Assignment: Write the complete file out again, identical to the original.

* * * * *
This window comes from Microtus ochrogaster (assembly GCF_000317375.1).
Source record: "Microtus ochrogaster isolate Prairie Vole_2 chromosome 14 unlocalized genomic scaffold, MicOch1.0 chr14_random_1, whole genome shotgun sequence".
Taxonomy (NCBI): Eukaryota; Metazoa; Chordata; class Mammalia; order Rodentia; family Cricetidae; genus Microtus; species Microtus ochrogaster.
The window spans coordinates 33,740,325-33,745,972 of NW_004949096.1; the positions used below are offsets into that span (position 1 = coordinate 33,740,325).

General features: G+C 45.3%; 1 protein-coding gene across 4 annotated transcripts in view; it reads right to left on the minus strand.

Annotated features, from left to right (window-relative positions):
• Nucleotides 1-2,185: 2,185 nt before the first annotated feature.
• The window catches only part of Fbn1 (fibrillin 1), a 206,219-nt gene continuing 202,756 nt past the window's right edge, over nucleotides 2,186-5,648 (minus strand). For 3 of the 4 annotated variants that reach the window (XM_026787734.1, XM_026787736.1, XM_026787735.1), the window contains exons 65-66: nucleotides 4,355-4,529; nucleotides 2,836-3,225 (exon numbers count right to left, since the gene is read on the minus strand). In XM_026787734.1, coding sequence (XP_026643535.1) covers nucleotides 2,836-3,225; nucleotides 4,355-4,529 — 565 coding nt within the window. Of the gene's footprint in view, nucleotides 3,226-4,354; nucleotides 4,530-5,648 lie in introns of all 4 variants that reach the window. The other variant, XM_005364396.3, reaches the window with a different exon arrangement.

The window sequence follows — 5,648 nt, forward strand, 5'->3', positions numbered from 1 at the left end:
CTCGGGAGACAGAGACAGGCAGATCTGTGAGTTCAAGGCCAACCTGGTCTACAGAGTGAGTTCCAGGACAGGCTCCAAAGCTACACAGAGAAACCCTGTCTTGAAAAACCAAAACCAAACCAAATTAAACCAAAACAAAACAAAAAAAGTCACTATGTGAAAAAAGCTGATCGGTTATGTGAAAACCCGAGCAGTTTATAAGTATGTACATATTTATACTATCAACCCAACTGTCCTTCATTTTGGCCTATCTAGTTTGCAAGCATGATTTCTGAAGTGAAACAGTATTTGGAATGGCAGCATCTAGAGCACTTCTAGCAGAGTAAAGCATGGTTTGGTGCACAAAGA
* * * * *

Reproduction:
This window comes from Microtus ochrogaster (assembly GCF_000317375.1).
Source record: "Microtus ochrogaster isolate Prairie Vole_2 chromosome 14 unlocalized genomic scaffold, MicOch1.0 chr14_random_1, whole genome shotgun sequence".
Taxonomy (NCBI): Eukaryota; Metazoa; Chordata; class Mammalia; order Rodentia; family Cricetidae; genus Microtus; species Microtus ochrogaster.
The window spans coordinates 33,740,325-33,745,972 of NW_004949096.1; the positions used below are offsets into that span (position 1 = coordinate 33,740,325).

General features: G+C 45.3%; 1 protein-coding gene across 4 annotated transcripts in view; it reads right to left on the minus strand.

Annotated features, from left to right (window-relative positions):
• Nucleotides 1-2,185: 2,185 nt before the first annotated feature.
• The window catches only part of Fbn1 (fibrillin 1), a 206,219-nt gene continuing 202,756 nt past the window's right edge, over nucleotides 2,186-5,648 (minus strand). For 3 of the 4 annotated variants that reach the window (XM_026787734.1, XM_026787736.1, XM_026787735.1), the window contains exons 65-66: nucleotides 4,355-4,529; nucleotides 2,836-3,225 (exon numbers count right to left, since the gene is read on the minus strand). In XM_026787734.1, coding sequence (XP_026643535.1) covers nucleotides 2,836-3,225; nucleotides 4,355-4,529 — 565 coding nt within the window. Of the gene's footprint in view, nucleotides 3,226-4,354; nucleotides 4,530-5,648 lie in introns of all 4 variants that reach the window. The other variant, XM_005364396.3, reaches the window with a different exon arrangement.

The window sequence follows — 5,648 nt, forward strand, 5'->3', positions numbered from 1 at the left end:
CTCGGGAGACAGAGACAGGCAGATCTGTGAGTTCAAGGCCAACCTGGTCTACAGAGTGAGTTCCAGGACAGGCTCCAAAGCTACACAGAGAAACCCTGTCTTGAAAAACCAAAACCAAACCAAATTAAACCAAAACAAAACAAAAAAAGTCACTATGTGAAAAAAGCTGATCGGTTATGTGAAAACCCGAGCAGTTTATAAGTATGTACATATTTATACTATCAACCCAACTGTCCTTCATTTTGGCCTATCTAGTTTGCAAGCATGATTTCTGAAGTGAAACAGTATTTGGAATGGCAGCATCTAGAGCACTTCTAGCAGAGTAAAGCATGGTTTGGTGCACAAAGA